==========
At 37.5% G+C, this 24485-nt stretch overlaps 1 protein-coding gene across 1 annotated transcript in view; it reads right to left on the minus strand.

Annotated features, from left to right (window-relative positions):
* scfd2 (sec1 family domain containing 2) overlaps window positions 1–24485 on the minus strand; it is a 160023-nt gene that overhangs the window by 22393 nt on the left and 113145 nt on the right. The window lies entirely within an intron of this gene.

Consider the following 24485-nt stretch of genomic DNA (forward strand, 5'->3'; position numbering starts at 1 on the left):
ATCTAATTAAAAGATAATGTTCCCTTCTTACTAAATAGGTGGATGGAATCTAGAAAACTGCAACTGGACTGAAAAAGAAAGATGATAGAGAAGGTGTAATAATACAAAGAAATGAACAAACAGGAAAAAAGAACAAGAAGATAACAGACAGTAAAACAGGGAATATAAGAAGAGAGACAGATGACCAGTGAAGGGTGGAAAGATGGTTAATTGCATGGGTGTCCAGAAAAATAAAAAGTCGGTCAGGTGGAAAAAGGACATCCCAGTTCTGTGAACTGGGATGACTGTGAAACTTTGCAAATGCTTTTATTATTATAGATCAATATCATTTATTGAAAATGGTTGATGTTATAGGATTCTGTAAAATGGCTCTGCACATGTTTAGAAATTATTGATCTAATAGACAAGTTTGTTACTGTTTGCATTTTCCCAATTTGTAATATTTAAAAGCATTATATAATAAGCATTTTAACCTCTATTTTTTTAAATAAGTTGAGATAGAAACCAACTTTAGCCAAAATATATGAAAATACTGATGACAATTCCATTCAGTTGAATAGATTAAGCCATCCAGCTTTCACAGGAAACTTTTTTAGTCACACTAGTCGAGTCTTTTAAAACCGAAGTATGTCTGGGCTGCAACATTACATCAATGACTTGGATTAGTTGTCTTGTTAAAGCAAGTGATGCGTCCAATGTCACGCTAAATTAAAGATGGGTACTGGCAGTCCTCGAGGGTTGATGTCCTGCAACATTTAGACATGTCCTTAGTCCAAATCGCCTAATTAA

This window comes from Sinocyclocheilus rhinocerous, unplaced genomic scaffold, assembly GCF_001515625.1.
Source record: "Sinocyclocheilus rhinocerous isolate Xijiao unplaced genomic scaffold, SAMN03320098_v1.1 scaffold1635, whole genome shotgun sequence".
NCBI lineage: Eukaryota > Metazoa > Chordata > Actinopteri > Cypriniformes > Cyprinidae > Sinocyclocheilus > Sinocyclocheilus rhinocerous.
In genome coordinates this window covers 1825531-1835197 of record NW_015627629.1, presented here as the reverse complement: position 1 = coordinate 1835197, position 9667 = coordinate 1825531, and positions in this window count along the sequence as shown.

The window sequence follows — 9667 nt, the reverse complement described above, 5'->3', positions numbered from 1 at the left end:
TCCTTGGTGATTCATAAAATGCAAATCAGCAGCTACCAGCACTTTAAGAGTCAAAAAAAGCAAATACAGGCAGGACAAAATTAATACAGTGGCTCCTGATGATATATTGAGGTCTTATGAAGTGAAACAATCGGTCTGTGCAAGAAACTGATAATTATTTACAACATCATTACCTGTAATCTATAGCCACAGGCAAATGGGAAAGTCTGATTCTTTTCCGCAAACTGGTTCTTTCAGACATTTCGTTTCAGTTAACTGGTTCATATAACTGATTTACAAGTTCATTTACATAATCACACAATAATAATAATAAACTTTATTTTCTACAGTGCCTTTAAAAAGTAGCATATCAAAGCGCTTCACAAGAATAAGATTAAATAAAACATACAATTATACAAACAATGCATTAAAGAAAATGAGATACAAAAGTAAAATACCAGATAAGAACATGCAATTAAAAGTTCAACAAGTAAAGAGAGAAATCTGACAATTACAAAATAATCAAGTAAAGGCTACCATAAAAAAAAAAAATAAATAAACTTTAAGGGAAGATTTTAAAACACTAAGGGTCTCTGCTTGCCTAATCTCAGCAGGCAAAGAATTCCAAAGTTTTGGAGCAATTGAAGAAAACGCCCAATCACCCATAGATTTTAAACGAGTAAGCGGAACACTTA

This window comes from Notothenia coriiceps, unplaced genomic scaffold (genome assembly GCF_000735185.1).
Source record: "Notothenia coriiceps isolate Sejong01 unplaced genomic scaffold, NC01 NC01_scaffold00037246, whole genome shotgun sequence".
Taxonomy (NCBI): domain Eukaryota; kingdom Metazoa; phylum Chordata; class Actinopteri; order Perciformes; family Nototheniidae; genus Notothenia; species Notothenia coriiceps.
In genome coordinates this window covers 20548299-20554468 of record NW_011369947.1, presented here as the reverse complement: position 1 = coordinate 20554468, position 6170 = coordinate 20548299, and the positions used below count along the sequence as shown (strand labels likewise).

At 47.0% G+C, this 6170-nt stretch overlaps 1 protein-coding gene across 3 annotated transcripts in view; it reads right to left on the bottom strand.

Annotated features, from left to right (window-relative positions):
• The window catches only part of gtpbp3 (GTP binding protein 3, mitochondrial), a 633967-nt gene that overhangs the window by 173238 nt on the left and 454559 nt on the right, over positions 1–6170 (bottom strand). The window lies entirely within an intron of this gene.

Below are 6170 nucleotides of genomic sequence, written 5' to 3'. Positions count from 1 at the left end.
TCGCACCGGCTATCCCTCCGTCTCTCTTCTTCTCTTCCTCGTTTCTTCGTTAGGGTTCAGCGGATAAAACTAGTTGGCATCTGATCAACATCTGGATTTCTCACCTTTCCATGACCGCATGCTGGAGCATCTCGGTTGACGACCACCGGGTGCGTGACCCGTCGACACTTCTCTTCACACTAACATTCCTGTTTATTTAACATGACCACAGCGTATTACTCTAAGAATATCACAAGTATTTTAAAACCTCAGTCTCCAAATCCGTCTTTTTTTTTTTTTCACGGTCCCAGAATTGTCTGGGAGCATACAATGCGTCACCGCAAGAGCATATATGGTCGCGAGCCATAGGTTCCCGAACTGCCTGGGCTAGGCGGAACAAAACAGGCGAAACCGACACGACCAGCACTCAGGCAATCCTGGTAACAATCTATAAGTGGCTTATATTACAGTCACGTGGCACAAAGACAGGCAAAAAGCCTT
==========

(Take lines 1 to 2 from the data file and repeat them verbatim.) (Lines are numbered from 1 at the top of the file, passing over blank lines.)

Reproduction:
At 37.5% G+C, this 24485-nt stretch overlaps 1 protein-coding gene across 1 annotated transcript in view; it reads right to left on the minus strand.

Annotated features, from left to right (window-relative positions):